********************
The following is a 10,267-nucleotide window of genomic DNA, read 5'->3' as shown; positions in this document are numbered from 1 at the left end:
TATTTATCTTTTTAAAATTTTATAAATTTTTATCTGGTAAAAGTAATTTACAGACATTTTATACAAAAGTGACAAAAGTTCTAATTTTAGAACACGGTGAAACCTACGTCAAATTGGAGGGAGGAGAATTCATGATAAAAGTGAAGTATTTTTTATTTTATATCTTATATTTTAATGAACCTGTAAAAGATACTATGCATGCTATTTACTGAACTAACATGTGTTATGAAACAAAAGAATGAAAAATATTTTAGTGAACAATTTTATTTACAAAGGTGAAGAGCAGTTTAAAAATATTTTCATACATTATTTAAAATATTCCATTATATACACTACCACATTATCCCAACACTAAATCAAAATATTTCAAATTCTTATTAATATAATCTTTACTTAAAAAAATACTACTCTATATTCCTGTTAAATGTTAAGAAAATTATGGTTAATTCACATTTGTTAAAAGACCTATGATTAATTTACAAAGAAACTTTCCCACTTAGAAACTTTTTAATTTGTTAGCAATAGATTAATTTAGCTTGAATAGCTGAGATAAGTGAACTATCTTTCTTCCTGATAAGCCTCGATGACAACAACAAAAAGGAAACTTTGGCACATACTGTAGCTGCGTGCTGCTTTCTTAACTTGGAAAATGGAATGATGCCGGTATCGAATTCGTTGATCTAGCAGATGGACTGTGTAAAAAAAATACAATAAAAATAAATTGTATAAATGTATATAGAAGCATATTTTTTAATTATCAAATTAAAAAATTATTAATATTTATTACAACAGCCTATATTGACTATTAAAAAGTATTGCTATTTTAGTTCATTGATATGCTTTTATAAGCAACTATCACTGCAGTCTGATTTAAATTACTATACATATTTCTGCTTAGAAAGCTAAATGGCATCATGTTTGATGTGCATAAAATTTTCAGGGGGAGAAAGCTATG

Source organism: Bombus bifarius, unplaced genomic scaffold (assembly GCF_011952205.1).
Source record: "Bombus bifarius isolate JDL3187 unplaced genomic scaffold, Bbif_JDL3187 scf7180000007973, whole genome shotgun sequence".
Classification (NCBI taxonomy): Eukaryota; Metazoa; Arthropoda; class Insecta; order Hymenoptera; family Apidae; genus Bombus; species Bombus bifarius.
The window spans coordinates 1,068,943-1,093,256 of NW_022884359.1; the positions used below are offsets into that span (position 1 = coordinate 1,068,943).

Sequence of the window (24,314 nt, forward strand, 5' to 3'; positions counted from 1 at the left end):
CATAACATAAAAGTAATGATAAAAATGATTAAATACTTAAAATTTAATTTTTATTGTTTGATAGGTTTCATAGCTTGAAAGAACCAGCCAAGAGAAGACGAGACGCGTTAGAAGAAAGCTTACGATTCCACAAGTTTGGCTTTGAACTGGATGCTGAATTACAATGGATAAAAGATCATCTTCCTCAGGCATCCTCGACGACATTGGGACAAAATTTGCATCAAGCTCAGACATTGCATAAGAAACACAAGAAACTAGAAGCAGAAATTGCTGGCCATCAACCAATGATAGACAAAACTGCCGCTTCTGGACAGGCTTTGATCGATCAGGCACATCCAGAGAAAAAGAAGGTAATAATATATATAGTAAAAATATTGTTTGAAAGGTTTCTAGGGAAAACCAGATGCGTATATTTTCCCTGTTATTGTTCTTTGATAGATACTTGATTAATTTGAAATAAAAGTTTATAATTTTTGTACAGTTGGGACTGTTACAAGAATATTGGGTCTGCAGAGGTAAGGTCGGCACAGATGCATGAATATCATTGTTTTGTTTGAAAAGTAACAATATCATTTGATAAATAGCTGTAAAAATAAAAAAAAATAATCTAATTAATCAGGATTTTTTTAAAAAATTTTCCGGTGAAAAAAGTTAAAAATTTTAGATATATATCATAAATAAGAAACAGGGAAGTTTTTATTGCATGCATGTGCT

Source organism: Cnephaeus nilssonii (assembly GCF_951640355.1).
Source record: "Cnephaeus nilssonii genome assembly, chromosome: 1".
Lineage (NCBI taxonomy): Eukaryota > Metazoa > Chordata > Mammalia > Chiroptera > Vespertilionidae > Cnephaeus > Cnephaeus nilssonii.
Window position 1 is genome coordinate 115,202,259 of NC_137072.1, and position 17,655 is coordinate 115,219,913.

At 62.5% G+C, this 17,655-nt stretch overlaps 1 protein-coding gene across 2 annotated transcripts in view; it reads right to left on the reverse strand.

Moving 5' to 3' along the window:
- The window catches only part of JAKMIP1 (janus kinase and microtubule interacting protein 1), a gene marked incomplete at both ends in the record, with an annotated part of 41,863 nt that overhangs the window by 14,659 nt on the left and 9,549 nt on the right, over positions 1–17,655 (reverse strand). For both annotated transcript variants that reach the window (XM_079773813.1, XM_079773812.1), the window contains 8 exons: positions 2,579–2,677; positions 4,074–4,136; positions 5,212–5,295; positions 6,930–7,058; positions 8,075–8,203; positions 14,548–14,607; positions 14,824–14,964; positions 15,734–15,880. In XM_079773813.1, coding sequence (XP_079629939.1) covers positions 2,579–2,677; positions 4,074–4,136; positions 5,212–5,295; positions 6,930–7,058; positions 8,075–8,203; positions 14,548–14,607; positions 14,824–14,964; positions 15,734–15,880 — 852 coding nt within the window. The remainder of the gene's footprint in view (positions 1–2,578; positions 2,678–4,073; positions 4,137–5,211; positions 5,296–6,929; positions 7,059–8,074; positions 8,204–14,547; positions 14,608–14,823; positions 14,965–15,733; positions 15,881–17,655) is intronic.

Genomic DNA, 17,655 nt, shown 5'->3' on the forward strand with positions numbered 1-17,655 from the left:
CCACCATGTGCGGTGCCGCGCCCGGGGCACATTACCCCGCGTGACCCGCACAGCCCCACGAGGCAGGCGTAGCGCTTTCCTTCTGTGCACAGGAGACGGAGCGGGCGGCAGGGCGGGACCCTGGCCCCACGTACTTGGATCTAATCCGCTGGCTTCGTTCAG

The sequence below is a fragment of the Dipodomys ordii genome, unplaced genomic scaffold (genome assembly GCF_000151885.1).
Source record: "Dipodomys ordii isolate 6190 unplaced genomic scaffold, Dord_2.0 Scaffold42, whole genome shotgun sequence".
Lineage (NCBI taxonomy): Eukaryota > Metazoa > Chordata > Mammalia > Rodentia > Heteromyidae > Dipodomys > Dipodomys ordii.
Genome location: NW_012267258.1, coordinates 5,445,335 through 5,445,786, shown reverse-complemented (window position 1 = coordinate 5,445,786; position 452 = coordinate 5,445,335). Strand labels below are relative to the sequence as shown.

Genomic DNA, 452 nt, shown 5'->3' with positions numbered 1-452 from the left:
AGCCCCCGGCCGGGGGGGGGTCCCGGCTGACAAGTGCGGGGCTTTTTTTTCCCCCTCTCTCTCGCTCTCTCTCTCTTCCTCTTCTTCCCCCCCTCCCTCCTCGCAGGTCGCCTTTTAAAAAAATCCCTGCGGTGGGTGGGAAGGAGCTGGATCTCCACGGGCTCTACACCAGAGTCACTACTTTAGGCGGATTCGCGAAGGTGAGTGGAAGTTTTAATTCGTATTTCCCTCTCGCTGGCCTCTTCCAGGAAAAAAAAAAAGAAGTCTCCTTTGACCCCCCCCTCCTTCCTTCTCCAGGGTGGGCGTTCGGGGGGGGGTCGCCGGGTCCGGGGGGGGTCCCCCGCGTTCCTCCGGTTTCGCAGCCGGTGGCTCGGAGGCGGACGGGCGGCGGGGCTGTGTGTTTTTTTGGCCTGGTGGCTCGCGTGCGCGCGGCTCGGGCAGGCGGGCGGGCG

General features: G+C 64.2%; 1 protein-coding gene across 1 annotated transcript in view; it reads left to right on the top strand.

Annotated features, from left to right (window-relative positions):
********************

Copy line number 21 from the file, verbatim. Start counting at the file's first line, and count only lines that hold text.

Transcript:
Genome location: NW_012267258.1, coordinates 5,445,335 through 5,445,786, shown reverse-complemented (window position 1 = coordinate 5,445,786; position 452 = coordinate 5,445,335). Strand labels below are relative to the sequence as shown.